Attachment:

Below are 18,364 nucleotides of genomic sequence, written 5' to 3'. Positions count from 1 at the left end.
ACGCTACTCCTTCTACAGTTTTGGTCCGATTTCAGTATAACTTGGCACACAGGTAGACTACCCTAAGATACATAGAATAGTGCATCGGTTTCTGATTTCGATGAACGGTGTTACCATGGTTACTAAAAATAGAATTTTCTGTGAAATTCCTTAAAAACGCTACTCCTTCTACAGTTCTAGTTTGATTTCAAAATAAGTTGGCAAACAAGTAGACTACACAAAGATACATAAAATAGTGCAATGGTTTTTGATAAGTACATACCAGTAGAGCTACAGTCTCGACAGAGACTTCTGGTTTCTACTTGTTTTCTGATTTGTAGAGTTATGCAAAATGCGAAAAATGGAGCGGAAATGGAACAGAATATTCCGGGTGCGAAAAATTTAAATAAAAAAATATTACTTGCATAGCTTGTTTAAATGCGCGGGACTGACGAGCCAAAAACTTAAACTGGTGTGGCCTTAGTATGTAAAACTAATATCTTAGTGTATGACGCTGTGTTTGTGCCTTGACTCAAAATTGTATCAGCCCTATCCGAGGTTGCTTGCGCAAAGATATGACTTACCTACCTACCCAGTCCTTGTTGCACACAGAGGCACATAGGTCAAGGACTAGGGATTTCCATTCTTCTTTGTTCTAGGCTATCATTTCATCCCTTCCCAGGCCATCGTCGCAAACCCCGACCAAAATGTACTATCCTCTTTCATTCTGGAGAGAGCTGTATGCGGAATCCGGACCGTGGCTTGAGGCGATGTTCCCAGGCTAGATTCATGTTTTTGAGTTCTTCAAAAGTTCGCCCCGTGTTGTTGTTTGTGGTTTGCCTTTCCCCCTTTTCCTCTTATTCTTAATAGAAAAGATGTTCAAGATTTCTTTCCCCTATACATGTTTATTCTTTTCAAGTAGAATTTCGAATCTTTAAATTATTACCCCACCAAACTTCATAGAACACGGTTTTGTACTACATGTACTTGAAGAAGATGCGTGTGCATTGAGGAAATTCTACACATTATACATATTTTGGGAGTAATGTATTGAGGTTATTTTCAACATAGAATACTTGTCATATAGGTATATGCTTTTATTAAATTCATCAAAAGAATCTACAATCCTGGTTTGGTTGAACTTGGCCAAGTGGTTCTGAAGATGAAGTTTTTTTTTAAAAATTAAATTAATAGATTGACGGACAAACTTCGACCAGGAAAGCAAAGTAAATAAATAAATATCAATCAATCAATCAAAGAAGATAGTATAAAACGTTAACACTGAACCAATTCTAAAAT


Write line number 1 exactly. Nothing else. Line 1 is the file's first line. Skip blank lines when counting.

Below are 18,364 nucleotides of genomic sequence, written 5' to 3'. Positions count from 1 at the left end.